Nick Lowe, Straightjackets Begin to Mesh

LoweNick Lowe is calling his tour with Los Straightjackets the Quality Rock & Roll Revue and it’s no idle boast.

The cool, memorable songs of Lowe with his smooth, elder statesman air, combined with the funhouse snarl of the twangin’ Straightjackets, in their Mexican wrestling masks and goofy stage presence, makes for pretty well-balanced entertainment. With Nashville singer Dawn Landes rounding out the bill as opener at The Hamilton Live in D.C., it creates a pretty satisfying evening.

The quality descriptor, though, probably originates from Lowe’s 2013 Christmas album “Quality Street,” the subsequent holiday tours for which also involved Los Straightjackets, who had a couple Christmas albums of their own. When the band recorded its own instrumental tribute to Lowe, “What’s So Funny About Peace, Love And…” two years ago, it was practically a job application to become a permanent backing collaborator with the English songwriter.

And while their stage collaborations surprisingly tended to slow down formerly breakneck gems like “Heart of the City” and “I Knew the Bride (When She Used to Rock ’n’ Roll”), their entwined touring by now has resulted not only in finding Lowe songs that bring out the best of each act — “Shting-Shtang” among them — they are also creating new recordings that show how well their shared sensibilities — and love for classic 50s pop and rock — have meshed.

On a pair of fun EPs, the latest of which is “Trombone,” out this week on YepRoc, they provided timeless sounding ballads like “Blue on Blue” as well as super well-chosen oldies, like “Raincoat in the River,” an obscure single from Aussie rocker Dig Richards that fits right in the Lowe groove.

Lowe, cheerful and fit at 70, knows the game. He has to play some hits that brought the fans out, as well as play the new stuff, unappetizing as the prospect may be (“The four most dreaded words in the English language,” he joked. “‘Something from the new album.’”) And there were the delicious covers.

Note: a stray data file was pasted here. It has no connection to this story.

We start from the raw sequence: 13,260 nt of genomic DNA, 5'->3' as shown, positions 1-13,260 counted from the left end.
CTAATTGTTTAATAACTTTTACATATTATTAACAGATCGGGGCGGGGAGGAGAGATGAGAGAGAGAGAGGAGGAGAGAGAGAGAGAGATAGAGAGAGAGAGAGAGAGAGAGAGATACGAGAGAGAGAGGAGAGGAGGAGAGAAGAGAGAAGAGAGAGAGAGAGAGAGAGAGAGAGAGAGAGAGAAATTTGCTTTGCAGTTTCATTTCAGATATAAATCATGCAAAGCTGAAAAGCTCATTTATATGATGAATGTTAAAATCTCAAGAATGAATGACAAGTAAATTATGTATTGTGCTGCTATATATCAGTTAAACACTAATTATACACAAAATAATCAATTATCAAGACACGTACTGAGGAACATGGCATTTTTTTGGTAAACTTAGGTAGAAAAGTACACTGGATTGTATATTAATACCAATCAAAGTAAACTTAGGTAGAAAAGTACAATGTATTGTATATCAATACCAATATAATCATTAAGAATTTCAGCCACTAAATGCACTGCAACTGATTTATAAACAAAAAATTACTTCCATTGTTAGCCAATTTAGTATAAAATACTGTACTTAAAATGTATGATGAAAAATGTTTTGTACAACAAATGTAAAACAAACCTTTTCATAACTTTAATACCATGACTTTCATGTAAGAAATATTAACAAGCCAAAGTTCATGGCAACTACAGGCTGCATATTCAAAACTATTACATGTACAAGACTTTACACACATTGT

From his own catalog came the sprightly opening “So It Goes,” and mid-career tuns like “Without Love” and his highest charting U.S. hit, “Cruel to be Kind” near the end of the show. But there were limitations, he seemed to indicate, leaving “I Love the Sound of Breaking Glass” to an all instrumental version closing Los Straightjackets’ mid-show set, with Lowe joining them for only the last three words.

That mid-set Straightjackets showcase was pretty sweet, with the guitar pizazz of originals “Katanga!” and fun to the point of novelty, “Space Mosquito” and “Itchy Chicken.” They altered their set a bit to include a song with a local connection, “University Blvd,” a Beltway exit they seemed to know. “Viva University Boulevard!” said guitarist Eddie Angel. “Viva Takoma Park!”

Their showcase, though, was a song they supercharged such that the well-known melody became much more rocking than intended, a version of Celine Dion’s “My Heart Will Go On” that sounded like Telstar crashing into the Titanic.

A sixpack of instrumentals may be the best way to see Los Straightjackets; it’s certainly a way to force their best stuff together in the most impressive way.

And the break provided Lowe with a chance to even change his shirt, and come back unflappable for his second half, with new things like “Love Starvation” shining alongside the good time jolt of “Half a Boy and Half a Man.” Also in his knapsack of unexpected and lesser-known covers were Brenda Lee’s “Here Comes That Feeling” and Marty Robbins’ “You Don’t Owe Me a Thing,” — both simple, tuneful ditties that fit snugly in the Lowe wheelhouse.

Yes, the slightly relaxed “Heart of the City” and “I Knew the Bride” ended the main set, but the encore was an indelible jolt, from the opening “Batman Theme” that had Los Straightjackets blending in “Wipeout” while wearing their own costume change – matching lime green Joker suits, to the well-chosen Rockville number “When I Write the Book” to the song whose inclusion in “The Bodyguard” soundtrack allowed Lowe a bit of luxury late in life; a song whose words never cease to hit a nerve, and did again in our time of national despair, “What’s So Funny (‘Bout) Peace, Love and Understanding.”

And truly a sign of a man who knows his audience was pulling out a song he didn’t write from 40 years ago, but one from a debut album he produced, Elvis Costello’s “Alison,” the only solo thing he did all night in the quality show.


The setlist for Nick Lowe and Lose Straightjackets at the Hamilton Sunday was:

  • “So It Goes”
  • “Ragin’ Eyes”
  • “Without Love”
  • “You Inspire Me”
  • “Shting-Shtang”
  • “Raincoat in the River”
  • “Somebody Cares for Me”
  • “Tokyo Bay”
  • “Kawanga!”
  • “University Blvd”
  • “Space Mosquito”
  • “Itchy Chicken”
  • “My Heart Will Go On”
  • “I Love the Sound of Breaking Glass”
  • “You Don’t Owe Me a Thing”
  • “Love Starvation”
  • “Blue on Blue”
  • “Half a Boy and Half a Man”
  • “Here Comes That Feeling”
  • “Cruel to Be Kind”
  • “Heart of the City”
  • “I Knew the Bride (When She Used to Rock ’n’ Roll)”
  • “Batman Theme” / “Wipeout”
  • “When I Write the Book”
  • “(What’s So Funny ‘Bout) Peace, Love and Understanding”
  • “Alison”


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